SPDR S&P Biotech
iShares Nasdaq Biotech
First Trust NYSE Arca Biotech
. All of the funds have adequate volume and assets, though the leader in both areas is IBB.
In portfolio terms, the three cover slightly different slices of the biotech market. IBB has assets weighted towards the largest companies in the industry, with
in the top spot, at 10.2% of assets, followed by
at 8.1% and
FBT uses an equal-weight strategy across 20 holdings and has 5.9% in its largest holding,
, and 4.5% in
, the smallest holding.
XBI also uses an equal-weight strategy across 26 holdings.
Given the home-run nature of the industry, the equal-weight approach makes the most sense, I believe. Still, the high level of variation in stock performance also means that performance of these ETFs will vary much more than other sector ETFs. For example, last year, the returns on FBT, IBB and XBI were 45%, 15% and 0%, respectively, as FBT was helped by a 1,300% return in
Human Genome Sciences
Unless investors have a specific stock to which they want exposure, either FBT or XBI is an acceptable choice. IBB will likely be less volatile and is an option for those who want market cap-weighted exposure. I expect it to underperform the other two biotech ETFs, but outperform most other healthcare ETFs.
China Makes Huge Investments in Commodity Funds
Posted 02/12/2010 8:41 a.m. EST
"China" has been both the spoken and unspoken word in every conversation that investors have had about shipping, coal and raw materials (just to name a few), so the plan by China's central bank to raise its reserve requirement ratio will weigh heavily on many sectors of the market today. Everything from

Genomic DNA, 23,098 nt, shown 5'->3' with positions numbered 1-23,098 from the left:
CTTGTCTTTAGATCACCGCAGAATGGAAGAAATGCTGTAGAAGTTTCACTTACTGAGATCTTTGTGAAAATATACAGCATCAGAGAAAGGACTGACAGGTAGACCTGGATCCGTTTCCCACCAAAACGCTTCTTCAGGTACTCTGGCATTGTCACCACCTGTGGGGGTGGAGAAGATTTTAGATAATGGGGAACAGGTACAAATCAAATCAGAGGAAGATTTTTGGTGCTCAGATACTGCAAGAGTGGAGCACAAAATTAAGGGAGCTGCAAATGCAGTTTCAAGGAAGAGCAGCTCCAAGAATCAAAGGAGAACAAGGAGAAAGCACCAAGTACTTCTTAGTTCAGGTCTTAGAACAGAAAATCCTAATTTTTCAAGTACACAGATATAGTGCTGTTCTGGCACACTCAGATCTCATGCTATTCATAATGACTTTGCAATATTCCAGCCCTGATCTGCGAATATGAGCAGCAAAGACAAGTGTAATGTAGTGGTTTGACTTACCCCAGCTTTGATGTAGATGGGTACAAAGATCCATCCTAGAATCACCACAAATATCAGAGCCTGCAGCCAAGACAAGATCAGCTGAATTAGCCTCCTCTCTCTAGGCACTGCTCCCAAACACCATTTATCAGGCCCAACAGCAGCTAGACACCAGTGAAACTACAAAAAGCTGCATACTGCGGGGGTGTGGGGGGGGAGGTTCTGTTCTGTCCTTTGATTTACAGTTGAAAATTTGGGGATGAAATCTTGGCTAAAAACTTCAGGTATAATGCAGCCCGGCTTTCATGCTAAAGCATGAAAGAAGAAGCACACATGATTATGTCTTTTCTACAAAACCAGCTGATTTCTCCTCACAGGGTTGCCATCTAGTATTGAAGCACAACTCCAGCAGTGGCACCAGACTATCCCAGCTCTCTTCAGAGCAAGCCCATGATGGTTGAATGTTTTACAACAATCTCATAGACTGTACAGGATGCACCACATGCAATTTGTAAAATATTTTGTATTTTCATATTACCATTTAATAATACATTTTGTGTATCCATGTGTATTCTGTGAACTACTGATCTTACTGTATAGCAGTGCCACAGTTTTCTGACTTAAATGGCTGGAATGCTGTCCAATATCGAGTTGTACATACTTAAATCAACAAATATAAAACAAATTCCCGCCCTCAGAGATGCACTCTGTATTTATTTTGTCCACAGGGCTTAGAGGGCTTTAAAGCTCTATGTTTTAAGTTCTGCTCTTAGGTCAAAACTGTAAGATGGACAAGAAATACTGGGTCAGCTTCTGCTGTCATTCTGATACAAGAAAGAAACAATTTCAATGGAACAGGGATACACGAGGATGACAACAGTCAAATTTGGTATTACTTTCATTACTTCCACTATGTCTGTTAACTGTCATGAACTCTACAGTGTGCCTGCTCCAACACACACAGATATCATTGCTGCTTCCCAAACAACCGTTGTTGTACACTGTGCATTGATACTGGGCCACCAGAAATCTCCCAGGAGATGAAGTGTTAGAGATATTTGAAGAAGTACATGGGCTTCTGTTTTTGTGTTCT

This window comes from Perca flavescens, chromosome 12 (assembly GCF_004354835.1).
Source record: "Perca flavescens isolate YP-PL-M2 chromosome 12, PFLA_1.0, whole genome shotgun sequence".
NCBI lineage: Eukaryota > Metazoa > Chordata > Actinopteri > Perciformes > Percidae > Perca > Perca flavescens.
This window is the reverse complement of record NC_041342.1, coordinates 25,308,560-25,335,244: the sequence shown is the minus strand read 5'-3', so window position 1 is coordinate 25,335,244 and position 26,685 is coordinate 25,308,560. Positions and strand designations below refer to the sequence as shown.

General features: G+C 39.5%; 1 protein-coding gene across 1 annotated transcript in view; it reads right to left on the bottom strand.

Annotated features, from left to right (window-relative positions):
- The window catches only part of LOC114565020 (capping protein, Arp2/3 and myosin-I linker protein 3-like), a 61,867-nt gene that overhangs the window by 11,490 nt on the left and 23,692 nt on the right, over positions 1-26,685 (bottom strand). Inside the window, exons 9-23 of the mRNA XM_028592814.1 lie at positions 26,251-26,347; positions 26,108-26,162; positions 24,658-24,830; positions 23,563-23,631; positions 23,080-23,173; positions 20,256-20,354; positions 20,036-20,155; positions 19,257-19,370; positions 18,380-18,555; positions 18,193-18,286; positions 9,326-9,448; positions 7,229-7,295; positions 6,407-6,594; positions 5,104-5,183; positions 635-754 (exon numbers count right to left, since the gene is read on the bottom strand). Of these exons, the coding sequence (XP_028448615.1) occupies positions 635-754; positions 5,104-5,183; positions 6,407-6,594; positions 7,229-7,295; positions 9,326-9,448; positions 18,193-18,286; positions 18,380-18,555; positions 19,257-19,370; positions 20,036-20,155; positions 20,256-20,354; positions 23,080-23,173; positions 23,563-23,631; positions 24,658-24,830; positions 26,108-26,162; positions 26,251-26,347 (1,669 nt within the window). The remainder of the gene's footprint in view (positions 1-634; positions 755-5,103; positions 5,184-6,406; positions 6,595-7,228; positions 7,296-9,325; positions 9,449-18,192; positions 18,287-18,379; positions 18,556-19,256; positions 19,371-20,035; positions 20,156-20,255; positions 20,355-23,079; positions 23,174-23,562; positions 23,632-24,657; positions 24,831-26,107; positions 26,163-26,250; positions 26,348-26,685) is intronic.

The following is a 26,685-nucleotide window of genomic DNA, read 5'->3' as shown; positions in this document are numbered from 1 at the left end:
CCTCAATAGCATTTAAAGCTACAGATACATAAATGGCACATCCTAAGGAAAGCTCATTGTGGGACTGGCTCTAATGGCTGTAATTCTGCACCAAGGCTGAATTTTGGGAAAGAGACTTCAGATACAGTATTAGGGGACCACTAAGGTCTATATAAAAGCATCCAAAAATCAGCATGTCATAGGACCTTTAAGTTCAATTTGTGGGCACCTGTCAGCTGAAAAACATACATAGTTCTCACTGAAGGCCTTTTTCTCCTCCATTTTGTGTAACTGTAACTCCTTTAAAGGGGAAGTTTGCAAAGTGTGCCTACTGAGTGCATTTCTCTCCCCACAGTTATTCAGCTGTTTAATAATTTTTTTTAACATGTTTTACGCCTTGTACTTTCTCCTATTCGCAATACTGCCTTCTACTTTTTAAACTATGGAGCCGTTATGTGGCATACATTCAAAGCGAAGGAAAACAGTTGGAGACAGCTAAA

Market Vectors Steel
iShares FTSE/Xinhua China 25 Index
could take a beating.
While U.S. investors dedicate a lot of resources to figure out how to invest in this growing emerging market, a recent report gives valuable insight into how Chinese investors are snapping up U.S.-traded investments themselves.
In a recent filing,
China Investment Corp.
, the nation's sovereign wealth fund, disclosed that it not only invested in
for the first time, but it was now the fourth-largest holder of the fund with 3.48% of outstanding units. (
is currently the largest holder of USO shares, owning 5.3% of the fund.)
Another interesting disclosure was CIC's 1.45-million-share stake in State Street's
. This investment amounts to 145,000 ounces of bullion.
As I mentioned in my earlier blog,
GLD is now the second-largest ETF (when measured by assets) in the market today.
It seems both American and Chinese investors are seeking protection in bullion-backed GLD. With so much uncertainty, the ETF should continue to grow ever larger.
Adding gold to a diversified portfolio is always a wise idea, but timing your entry to the gold market has historically been a difficult task. If you add gold, add it because you're diversifying, and think of how it fits with your other objectives over the long term.
-- Written by Don Dion in Williamstown, Mass.
At the time of publication, Dion owned iShares Israel, iShares Brazil.
Don Dion is president and founder of
, a fee-based investment advisory firm to affluent individuals, families and nonprofit organizations, where he is responsible for setting investment policy, creating custom portfolios and overseeing the performance of client accounts. Founded in 1996 and based in Williamstown, Mass., Dion Money Management manages assets for clients in 49 states and 11 countries. Dion is a licensed attorney in Massachusetts and Maine and has more than 25 years' experience working in the financial markets, having founded and run two publicly traded companies before establishing Dion Money Management.
Dion also is publisher of the Fidelity Independent Adviser family of newsletters, which provides to a broad range of investors his commentary on the financial markets, with a specific emphasis on mutual funds and exchange-traded funds. With more than 100,000 subscribers in the U.S. and 29 other countries, Fidelity Independent Adviser publishes six monthly newsletters and three weekly newsletters. Its flagship publication, Fidelity Independent Adviser, has been published monthly for 11 years and reaches 40,000 subscribers.